Fighting Substance Abuse

West Virginia has one of the highest rates in the country of non-medical use of prescription pain relievers in 19 to 25 year olds. Opioids are the number one cause of death associated with drug overdoses. The drug epidemic in this state knows no socioeconomic or geographic boundaries and continues to affect West Virginians from all walks of life.

Drugs are flooding into our state in a variety of ways. The supply is meeting the demand. To combat this pervasive issue, law enforcement across the state needs more resources to efficiently and effectively respond to the growing epidemic.

Our economy also has suffered. Substance abuse costs employers substantial amounts of money in terms of health care, workplace injuries, disability payments, and loss of productivity. It’s often hard for companies to even find and retain qualified employees because of substance abuse issues.

To help combat this issue, The Office of the Attorney General has implemented a multi-faceted strategy. That includes his partnering with the U.S. Attorney’s Office to prosecute drug crimes in northern West Virginia, continued enforcement of consumer protection laws with respect to entities in the prescription drug supply chain and the ongoing development of best practices in an effort to enforce the safe and appropriate use of opioids when treating patients, while minimizing the risk of addiction and substance abuse.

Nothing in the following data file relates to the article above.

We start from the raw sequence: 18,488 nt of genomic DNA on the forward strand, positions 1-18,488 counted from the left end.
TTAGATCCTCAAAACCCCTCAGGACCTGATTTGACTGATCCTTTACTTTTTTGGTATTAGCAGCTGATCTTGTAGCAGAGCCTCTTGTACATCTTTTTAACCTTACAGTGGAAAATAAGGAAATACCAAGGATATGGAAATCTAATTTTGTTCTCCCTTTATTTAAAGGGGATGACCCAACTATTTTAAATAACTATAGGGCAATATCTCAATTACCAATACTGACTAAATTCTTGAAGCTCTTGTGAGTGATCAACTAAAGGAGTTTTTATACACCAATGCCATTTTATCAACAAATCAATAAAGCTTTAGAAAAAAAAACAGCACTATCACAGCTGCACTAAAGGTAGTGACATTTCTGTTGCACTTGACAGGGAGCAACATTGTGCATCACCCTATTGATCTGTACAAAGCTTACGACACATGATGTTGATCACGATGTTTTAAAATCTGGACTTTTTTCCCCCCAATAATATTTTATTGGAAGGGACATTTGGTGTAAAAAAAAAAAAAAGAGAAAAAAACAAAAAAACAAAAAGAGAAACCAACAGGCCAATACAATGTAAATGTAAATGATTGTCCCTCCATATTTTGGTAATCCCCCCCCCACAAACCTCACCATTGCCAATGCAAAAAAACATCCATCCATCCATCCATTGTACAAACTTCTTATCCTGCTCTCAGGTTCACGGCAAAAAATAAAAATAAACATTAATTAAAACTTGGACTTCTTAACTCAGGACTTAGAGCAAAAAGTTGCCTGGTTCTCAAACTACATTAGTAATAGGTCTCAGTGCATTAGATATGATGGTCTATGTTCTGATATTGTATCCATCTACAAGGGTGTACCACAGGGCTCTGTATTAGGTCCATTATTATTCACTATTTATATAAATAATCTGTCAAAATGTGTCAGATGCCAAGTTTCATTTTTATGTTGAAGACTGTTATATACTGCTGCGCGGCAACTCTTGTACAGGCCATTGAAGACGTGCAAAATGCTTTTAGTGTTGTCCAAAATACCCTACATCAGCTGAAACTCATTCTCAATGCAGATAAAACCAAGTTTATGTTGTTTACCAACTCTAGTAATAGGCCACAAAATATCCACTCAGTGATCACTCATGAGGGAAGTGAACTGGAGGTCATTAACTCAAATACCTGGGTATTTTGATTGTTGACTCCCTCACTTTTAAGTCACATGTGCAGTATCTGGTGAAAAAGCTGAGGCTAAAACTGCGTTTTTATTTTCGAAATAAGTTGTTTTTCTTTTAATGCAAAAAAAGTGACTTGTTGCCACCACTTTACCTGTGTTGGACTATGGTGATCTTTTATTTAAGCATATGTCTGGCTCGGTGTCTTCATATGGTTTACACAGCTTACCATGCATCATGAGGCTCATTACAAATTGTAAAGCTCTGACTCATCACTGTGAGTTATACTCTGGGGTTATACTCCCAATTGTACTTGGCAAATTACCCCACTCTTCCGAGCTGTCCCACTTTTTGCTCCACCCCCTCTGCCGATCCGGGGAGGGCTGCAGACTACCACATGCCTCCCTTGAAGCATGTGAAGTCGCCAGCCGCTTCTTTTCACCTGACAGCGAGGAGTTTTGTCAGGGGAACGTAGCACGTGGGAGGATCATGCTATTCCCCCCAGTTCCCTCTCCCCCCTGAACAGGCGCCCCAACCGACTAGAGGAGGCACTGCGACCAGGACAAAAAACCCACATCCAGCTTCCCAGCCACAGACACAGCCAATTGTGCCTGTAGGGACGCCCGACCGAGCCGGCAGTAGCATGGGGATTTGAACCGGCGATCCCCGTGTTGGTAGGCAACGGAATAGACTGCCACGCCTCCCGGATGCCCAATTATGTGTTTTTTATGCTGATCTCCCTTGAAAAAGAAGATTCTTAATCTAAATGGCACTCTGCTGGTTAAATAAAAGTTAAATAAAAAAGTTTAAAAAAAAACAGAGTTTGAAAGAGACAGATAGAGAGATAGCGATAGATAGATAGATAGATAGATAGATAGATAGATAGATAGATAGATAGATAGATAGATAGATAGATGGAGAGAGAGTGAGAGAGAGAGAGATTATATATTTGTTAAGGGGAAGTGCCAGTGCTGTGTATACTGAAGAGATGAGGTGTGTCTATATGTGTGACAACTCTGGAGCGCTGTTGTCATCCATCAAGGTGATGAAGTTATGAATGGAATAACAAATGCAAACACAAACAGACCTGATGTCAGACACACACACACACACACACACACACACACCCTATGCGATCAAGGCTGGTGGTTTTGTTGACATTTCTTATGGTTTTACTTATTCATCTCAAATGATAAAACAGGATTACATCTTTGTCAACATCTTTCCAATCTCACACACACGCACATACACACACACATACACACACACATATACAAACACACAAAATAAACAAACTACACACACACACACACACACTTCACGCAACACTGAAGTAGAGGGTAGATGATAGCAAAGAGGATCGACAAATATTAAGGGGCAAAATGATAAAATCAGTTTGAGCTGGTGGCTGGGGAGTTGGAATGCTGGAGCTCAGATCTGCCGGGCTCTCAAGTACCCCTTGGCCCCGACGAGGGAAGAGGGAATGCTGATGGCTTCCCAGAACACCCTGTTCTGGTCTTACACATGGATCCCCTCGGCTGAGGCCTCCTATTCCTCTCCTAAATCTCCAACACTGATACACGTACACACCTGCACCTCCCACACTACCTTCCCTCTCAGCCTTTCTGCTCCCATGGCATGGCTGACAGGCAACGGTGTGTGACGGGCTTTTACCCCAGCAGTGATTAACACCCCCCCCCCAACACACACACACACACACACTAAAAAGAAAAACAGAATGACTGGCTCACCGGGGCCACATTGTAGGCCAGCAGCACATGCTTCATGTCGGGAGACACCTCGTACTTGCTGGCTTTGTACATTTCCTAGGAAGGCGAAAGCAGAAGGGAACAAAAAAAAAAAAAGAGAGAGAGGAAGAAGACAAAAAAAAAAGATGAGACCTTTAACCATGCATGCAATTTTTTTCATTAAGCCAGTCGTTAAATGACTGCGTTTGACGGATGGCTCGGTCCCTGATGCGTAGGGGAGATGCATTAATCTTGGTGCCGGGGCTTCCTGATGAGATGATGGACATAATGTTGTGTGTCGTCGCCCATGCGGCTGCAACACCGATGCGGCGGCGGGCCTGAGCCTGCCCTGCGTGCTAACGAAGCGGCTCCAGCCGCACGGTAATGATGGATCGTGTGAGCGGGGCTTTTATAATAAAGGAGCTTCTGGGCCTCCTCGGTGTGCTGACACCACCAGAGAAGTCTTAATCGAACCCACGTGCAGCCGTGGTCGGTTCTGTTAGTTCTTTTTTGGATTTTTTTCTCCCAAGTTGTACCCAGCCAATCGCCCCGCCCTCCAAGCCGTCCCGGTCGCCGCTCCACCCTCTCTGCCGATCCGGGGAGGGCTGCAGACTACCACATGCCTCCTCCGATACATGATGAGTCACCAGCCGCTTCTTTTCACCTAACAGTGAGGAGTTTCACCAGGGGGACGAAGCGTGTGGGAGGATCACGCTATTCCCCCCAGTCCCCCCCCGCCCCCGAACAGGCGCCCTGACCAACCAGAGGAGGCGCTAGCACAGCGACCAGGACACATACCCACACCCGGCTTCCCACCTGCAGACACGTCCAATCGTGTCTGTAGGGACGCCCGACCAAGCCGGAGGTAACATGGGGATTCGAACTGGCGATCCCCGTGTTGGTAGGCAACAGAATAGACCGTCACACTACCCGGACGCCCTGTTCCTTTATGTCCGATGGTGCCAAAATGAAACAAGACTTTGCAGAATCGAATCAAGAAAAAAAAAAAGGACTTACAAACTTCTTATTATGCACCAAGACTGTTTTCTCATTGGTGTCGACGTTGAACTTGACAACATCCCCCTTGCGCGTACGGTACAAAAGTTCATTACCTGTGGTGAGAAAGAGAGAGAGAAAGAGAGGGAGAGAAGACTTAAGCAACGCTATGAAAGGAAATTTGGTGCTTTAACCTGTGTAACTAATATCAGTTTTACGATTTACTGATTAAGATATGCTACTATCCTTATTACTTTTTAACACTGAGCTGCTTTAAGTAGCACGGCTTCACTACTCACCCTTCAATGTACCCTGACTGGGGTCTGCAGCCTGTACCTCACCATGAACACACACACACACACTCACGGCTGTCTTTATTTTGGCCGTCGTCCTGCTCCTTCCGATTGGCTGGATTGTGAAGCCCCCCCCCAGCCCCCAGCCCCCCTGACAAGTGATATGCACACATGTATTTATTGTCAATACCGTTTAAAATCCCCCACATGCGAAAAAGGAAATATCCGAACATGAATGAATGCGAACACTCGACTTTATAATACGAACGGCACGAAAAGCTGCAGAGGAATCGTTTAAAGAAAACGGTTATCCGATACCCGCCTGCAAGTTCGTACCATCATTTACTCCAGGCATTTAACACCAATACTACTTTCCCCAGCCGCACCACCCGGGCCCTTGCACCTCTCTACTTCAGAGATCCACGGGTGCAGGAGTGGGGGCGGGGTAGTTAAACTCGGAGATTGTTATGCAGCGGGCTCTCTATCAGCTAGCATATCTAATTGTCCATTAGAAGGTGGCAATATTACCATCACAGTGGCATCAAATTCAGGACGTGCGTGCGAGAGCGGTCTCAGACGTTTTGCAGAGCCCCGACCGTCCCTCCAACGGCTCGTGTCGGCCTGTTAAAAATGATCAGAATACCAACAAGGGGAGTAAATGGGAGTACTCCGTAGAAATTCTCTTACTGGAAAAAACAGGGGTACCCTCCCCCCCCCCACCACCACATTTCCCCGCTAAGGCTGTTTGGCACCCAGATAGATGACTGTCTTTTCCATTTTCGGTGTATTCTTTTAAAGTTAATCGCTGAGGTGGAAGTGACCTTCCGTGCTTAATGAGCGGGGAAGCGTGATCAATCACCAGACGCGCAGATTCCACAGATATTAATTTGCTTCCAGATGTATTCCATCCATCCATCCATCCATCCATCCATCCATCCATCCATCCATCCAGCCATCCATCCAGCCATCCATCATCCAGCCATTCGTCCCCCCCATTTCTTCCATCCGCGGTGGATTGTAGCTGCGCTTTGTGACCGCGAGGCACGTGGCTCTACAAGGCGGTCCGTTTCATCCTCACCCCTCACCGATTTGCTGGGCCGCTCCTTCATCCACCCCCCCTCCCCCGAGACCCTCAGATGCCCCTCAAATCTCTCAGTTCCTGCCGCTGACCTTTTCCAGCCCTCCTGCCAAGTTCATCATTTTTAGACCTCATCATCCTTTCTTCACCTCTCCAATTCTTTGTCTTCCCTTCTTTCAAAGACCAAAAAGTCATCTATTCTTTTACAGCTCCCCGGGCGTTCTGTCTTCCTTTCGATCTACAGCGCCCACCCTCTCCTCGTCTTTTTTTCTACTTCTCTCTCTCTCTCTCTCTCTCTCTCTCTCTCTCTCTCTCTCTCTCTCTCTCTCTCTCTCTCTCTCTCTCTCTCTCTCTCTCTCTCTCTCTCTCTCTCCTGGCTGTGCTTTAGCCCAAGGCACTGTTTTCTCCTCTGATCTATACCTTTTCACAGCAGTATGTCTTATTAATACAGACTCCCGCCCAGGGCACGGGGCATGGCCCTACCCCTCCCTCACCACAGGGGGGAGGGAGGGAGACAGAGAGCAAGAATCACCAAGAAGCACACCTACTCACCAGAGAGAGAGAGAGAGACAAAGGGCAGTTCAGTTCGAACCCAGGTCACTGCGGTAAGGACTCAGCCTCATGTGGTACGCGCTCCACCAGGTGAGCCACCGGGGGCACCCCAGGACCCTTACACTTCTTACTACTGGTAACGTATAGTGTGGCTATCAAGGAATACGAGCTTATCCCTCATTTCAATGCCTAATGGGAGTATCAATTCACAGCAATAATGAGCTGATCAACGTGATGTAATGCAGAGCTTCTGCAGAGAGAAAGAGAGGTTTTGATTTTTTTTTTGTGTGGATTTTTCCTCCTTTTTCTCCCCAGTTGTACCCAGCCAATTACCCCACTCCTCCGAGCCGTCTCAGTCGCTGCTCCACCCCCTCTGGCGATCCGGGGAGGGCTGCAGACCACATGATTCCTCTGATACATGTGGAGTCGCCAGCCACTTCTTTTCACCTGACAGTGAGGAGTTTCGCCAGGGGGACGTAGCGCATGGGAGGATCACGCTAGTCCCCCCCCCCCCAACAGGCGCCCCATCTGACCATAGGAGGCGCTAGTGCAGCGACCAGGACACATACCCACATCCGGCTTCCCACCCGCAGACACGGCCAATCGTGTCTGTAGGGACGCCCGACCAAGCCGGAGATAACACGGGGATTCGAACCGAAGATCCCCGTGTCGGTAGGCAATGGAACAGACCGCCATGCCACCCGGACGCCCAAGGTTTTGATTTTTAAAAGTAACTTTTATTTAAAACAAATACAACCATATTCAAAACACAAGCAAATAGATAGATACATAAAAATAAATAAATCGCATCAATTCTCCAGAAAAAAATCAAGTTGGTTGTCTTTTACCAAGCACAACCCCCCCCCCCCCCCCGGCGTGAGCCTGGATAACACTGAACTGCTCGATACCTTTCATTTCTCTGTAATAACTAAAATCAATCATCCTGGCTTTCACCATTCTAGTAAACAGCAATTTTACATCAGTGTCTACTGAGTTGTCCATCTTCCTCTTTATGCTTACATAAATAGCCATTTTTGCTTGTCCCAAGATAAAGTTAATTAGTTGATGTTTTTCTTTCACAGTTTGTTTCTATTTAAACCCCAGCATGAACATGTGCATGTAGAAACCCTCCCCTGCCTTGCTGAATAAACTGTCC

The Attorney General also sits on the National Association of Attorneys General Substance Abuse Committee, in addition to dedicating a consumer protection representative to travel the state with education on substance abuse issues and implementation of a Dispose Responsibly of Prescriptions (DRoP) program to aid in the safe disposal of unwanted medications. He also sits on the National Association of Attorneys General Substance Abuse Committee, in addition to dedicating a consumer protection representative to travel the state with education on substance abuse issues and implementation of a Dispose Responsibly of Prescriptions (DRoP) program to aid in the safe disposal of unwanted medications.

The time is now for all of us – government officials, medical professionals, law enforcement, faith-based leaders and the community at large — to do everything possible to put an end to these senseless deaths.

Future generations are at risk if we don’t do everything imaginable to stop this epidemic now.

Learn more about our fight against substance abuse:

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The Centers for Disease Control reported that West Virginia’s 2014 overdose rate was the highest in the country with 35.5 deaths per 100,000 and a total of 627 drug overdose deaths.
 
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